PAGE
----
Estate planning with a non-US Citizen spouse (aka what is a QDOT?)… | Estate Planning Daily 034

Hey everybody, welcome to another episode of Estate Planning TV. I am Christopher Small. I’m the owner of CMS Law Firm. I’m your host and this is the internet’s most passionate show about estate planning.

We are also, by the way, going live right now on my Facebook page. If you have not like my Facebook page, you’re going to want to do that. Go to Facebook and search for CMS Law Firm. It’ll pop up, like the page. I do a video every day. We talk about basic estate planning, we talk about complicators to state planning, we talk about legacy, wealth, all kinds of other stuff, okay. So, if you’re watching this later, like the page.

So, today, we’re going to talk about non-U.S. citizen spouse estate planning and specifically we’re going to talk about what to do if you as a couple are over the Washington State estate tax threshold.

For the purposes of this discussion, we’re going to assume that the Washington State estate tax exemption amount is $2.5 million. That’s not exactly right, it’s like 2.4 and change but to make the math easy, to make my brain not explode, we’re going to use $2.5 million before you have to start paying Washington State estate taxes.

We are not talking about federal estate taxes because those start at $11 million. But the concept that I’m going to talk about works in much the same way.

So, before I even get there though, one more sort of disclaimer, word of caution, whatever you want to say, if you are married and you are a U.S. citizen or you are not a U.S. citizen and your spouse is a U.S. citizen, basically, if one of you is a U.S. citizen and one of you is not this is an important video to watch and you’re also going to want to make sure that you schedule a time to talk with me or with somebody before you actually do some estate planning.

This is not a do-it-yourself type of plan that I’m going to talk about. The purpose here is to educate you so you know what’s going on and what you are potentially giving up if you nothing or you do your own.

All right, so hit the button,, click the link in the thing, whatever. You have many, many options but please, please talk to somebody before you do anything because it can literally cost you a lot of money.

So, let’s get started. By the way, we’ve already talked about the Washington State estate tax exemption starts at $2.5 million. What that basically means is that, well, it’s about to get weird. So, I’m sorry and I’m going to try to do this on camera and I have a trusty white board right here that I’m going to go like this to, whoop, whenever I mean to show you something that I’m talking about.

To start with, to begin with, if you are married and your Washington State estate tax exemption is $2.5 million per person, for this exercise, you still need to do some trust planning if you want to be able to use both spouses’ exemptions. If you don’t do any planning, when the first spouse dies, assuming everything goes to the surviving spouse, when that spouse dies, the tax is going to start at $2.5 million.

You can do some trust planning to double that. Basically, what happens is, and you’ll see it here more in depth by the way in a minute, it’ll just be a little bit different because there’s a non-U.S. citizen spouse involved, but what you basically do is when the first spouse dies you have a trust. You have a trust that exists when everybody’s here. When the first spouse dies, the amount of their Washington State estate tax exemption is sort of like put over here and a new separate trust is created right here. Bam.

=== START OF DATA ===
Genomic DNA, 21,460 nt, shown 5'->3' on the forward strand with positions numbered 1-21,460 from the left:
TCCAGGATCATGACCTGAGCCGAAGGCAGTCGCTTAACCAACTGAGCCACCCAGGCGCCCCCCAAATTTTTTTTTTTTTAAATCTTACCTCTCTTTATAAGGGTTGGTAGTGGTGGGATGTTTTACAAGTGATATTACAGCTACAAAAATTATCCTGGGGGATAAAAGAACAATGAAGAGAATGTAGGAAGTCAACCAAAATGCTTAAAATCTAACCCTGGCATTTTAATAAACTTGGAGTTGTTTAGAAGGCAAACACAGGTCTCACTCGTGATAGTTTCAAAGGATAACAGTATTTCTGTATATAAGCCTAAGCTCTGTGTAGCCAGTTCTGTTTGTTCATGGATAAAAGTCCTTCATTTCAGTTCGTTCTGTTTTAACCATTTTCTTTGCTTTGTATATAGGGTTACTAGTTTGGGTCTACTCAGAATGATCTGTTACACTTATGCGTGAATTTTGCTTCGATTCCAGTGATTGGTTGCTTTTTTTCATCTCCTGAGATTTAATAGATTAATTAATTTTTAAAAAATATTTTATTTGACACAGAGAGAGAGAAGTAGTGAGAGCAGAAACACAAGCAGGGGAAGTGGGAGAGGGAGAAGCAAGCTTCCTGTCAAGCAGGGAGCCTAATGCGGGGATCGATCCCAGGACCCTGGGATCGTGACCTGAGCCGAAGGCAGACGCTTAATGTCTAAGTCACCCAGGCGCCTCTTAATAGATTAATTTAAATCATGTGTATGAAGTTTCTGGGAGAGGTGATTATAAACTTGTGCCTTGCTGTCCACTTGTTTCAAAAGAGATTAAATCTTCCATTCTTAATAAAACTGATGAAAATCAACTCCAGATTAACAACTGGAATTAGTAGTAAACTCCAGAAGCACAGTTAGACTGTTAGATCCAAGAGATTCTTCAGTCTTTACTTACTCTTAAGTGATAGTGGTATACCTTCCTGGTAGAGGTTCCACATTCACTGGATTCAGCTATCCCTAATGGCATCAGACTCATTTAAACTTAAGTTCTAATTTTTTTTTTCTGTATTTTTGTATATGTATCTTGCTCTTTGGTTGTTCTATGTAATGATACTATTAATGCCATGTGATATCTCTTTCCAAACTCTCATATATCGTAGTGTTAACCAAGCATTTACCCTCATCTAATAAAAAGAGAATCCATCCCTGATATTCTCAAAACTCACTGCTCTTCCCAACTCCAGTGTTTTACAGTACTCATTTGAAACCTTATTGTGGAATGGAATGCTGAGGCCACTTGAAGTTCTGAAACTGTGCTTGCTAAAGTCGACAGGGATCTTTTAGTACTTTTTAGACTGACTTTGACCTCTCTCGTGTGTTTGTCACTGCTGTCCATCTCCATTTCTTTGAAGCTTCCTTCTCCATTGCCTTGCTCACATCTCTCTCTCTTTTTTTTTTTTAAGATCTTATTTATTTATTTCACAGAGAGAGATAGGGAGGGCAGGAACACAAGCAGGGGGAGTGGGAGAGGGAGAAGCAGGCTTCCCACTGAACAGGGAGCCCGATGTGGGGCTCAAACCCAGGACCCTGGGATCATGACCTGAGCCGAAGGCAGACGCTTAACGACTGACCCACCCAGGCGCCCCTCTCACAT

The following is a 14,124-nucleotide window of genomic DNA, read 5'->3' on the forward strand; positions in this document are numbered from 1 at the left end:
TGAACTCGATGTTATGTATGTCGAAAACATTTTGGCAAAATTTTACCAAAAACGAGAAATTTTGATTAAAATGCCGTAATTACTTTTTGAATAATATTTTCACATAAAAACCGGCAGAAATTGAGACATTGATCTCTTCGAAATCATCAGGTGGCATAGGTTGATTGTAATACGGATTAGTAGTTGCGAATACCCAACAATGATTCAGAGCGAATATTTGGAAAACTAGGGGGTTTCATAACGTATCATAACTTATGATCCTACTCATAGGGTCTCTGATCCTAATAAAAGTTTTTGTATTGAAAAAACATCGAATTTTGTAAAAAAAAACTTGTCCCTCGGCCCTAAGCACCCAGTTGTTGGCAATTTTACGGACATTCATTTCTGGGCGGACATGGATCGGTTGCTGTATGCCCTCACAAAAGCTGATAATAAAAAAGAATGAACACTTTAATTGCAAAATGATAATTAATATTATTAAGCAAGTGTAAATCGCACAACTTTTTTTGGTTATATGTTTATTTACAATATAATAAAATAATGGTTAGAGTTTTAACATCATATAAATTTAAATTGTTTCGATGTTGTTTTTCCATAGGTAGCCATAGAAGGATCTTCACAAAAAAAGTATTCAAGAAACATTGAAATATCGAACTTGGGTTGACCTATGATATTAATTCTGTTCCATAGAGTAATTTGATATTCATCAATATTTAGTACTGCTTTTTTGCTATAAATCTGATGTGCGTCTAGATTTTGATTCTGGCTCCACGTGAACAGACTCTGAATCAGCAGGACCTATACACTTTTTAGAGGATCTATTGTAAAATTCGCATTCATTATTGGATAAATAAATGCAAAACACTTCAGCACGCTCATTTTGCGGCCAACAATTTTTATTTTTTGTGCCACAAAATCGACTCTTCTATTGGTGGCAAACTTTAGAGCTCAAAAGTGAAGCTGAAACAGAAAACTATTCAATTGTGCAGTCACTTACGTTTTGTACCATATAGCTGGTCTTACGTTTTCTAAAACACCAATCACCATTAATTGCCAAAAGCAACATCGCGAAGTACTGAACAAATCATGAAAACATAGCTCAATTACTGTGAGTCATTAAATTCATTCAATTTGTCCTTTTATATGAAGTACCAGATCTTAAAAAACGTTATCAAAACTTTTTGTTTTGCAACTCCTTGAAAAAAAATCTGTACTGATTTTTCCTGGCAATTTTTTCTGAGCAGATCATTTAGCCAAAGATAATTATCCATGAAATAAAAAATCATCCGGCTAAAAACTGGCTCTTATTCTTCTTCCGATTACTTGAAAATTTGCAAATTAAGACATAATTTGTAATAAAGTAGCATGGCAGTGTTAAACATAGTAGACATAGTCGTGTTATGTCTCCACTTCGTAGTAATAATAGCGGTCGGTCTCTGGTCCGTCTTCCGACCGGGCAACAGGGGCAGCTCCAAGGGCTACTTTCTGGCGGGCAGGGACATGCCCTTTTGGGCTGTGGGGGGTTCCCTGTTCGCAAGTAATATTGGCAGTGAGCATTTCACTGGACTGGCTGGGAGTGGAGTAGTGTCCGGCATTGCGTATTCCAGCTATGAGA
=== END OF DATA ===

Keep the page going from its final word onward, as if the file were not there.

This trust over here is called the decedents trust, the D trust. Let’s call it the D trust to make it easy. The D trust holds up to $2.5 million. The surviving spouse who is still alive can access the D trust. They can use everything in the D trust if they need to but when the surviving spouse dies, everything in this D trust is not determined or does not count as part of the surviving spouse’s estate, which means you can basically double your estate tax exemption. You got $2.5 million over here that doesn’t count as part of the surviving spouse’s estate. You got $2.5 million over here that is the surviving spouse’s estate. Now we’re at 5 million bucks instead of 2 million bucks. Basically, saves you, I mean, these are rough numbers, $275,000.

Now, with that being said, if you are married and one of you is not a U.S. citizen, you’re going to do a very similar sort of a trust set up with some additional important differences.

And these are really important to know because if you don’t do them right then you could be owing some money when the first spouse dies. So, let’s get started. Hold on, let me get a drink. We’re live. It doesn’t matter. By the way, the Eldridge Hotel is in Lawrence, Kansas. Shout out to my Jayhawks. Right there, okay.

So, what we’re going to start with is this, married. I’m making notes right now. I apologize for the thing shaking. Spouse one equals U.S. Spouse, two equals non-U.S. Estate equals $6 million. This is what we’re starting with, okay? Oh, it’s backwards. Dang it. All right, this is going to be interesting. Reverse this in your mind. You’ll get the gist of it as I show you. So, it’s easy to do like this, which is six million. I could always just try to do this backwards. That would be interesting. Six million. I wouldn’t even know how to do that.

But I wonder if we can. No, we can’t do that because they need to see. So, six million. So, now, the first event that happens is the first spouse dies, the U.S. citizen spouse dies. When that happens, like I said, first of all, what you’re going to do is you’re going to take all of their assets, $3 million, boom, and you’re going to move it over here. And Washington State is a community property state so basically everything that’s accumulated after you’re married, with some exceptions, we’re not going to talk about those, is owned 50% by one spouse and 50% by the other spouse. So, if we have a $6 million estate and one spouse dies, technically they have a 50% stake in that or $3 million. If our Washington State estate tax exemption is $2.5 million, we’re going to have an extra $500,000 that we have to deal with. Remember that, we’ll get to that in a minute.